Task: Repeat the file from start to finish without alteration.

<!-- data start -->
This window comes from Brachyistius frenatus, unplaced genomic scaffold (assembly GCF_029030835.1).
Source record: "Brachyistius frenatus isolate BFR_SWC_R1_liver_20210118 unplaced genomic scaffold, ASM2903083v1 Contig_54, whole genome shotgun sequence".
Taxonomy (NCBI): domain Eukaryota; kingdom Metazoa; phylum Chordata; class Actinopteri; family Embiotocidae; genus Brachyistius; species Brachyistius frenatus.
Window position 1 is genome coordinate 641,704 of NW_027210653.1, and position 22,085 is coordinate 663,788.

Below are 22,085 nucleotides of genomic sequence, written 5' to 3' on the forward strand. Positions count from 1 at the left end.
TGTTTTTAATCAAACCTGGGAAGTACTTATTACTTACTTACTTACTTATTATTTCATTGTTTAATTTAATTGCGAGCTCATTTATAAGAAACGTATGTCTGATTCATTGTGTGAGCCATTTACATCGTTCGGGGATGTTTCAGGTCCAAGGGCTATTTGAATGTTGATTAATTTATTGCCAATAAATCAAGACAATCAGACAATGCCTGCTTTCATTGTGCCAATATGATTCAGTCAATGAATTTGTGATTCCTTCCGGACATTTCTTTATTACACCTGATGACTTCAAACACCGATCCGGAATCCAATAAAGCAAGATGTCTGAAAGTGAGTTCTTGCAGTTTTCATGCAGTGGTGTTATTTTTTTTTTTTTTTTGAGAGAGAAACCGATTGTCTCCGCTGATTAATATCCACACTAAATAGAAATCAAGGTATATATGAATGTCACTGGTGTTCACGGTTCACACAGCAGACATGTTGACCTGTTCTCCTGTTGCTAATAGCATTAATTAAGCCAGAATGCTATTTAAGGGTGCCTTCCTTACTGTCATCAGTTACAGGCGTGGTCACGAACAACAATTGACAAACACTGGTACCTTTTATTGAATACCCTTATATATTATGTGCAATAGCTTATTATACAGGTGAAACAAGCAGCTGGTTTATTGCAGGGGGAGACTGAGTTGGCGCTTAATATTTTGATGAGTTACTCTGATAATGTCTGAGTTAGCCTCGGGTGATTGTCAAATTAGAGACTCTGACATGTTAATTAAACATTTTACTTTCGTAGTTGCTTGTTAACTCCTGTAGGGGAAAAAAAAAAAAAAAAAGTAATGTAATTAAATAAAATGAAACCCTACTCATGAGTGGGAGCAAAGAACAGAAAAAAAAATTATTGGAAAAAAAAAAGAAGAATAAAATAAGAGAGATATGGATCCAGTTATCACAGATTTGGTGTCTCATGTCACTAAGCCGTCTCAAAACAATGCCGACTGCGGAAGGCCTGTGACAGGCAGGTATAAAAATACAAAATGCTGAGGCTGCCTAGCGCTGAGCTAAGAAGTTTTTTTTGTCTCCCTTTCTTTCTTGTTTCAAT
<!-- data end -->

This window comes from Brachyistius frenatus, unplaced genomic scaffold (assembly GCF_029030835.1).
Source record: "Brachyistius frenatus isolate BFR_SWC_R1_liver_20210118 unplaced genomic scaffold, ASM2903083v1 Contig_54, whole genome shotgun sequence".
Taxonomy (NCBI): domain Eukaryota; kingdom Metazoa; phylum Chordata; class Actinopteri; family Embiotocidae; genus Brachyistius; species Brachyistius frenatus.
Window position 1 is genome coordinate 641,704 of NW_027210653.1, and position 22,085 is coordinate 663,788.

Below are 22,085 nucleotides of genomic sequence, written 5' to 3' on the forward strand. Positions count from 1 at the left end.
TGTTTTTAATCAAACCTGGGAAGTACTTATTACTTACTTACTTACTTATTATTTCATTGTTTAATTTAATTGCGAGCTCATTTATAAGAAACGTATGTCTGATTCATTGTGTGAGCCATTTACATCGTTCGGGGATGTTTCAGGTCCAAGGGCTATTTGAATGTTGATTAATTTATTGCCAATAAATCAAGACAATCAGACAATGCCTGCTTTCATTGTGCCAATATGATTCAGTCAATGAATTTGTGATTCCTTCCGGACATTTCTTTATTACACCTGATGACTTCAAACACCGATCCGGAATCCAATAAAGCAAGATGTCTGAAAGTGAGTTCTTGCAGTTTTCATGCAGTGGTGTTATTTTTTTTTTTTTTTTGAGAGAGAAACCGATTGTCTCCGCTGATTAATATCCACACTAAATAGAAATCAAGGTATATATGAATGTCACTGGTGTTCACGGTTCACACAGCAGACATGTTGACCTGTTCTCCTGTTGCTAATAGCATTAATTAAGCCAGAATGCTATTTAAGGGTGCCTTCCTTACTGTCATCAGTTACAGGCGTGGTCACGAACAACAATTGACAAACACTGGTACCTTTTATTGAATACCCTTATATATTATGTGCAATAGCTTATTATACAGGTGAAACAAGCAGCTGGTTTATTGCAGGGGGAGACTGAGTTGGCGCTTAATATTTTGATGAGTTACTCTGATAATGTCTGAGTTAGCCTCGGGTGATTGTCAAATTAGAGACTCTGACATGTTAATTAAACATTTTACTTTCGTAGTTGCTTGTTAACTCCTGTAGGGGAAAAAAAAAAAAAAAAAGTAATGTAATTAAATAAAATGAAACCCTACTCATGAGTGGGAGCAAAGAACAGAAAAAAAAATTATTGGAAAAAAAAAAGAAGAATAAAATAAGAGAGATATGGATCCAGTTATCACAGATTTGGTGTCTCATGTCACTAAGCCGTCTCAAAACAATGCCGACTGCGGAAGGCCTGTGACAGGCAGGTATAAAAATACAAAATGCTGAGGCTGCCTAGCGCTGAGCTAAGAAGTTTTTTTTGTCTCCCTTTCTTTCTTGTTTCAAT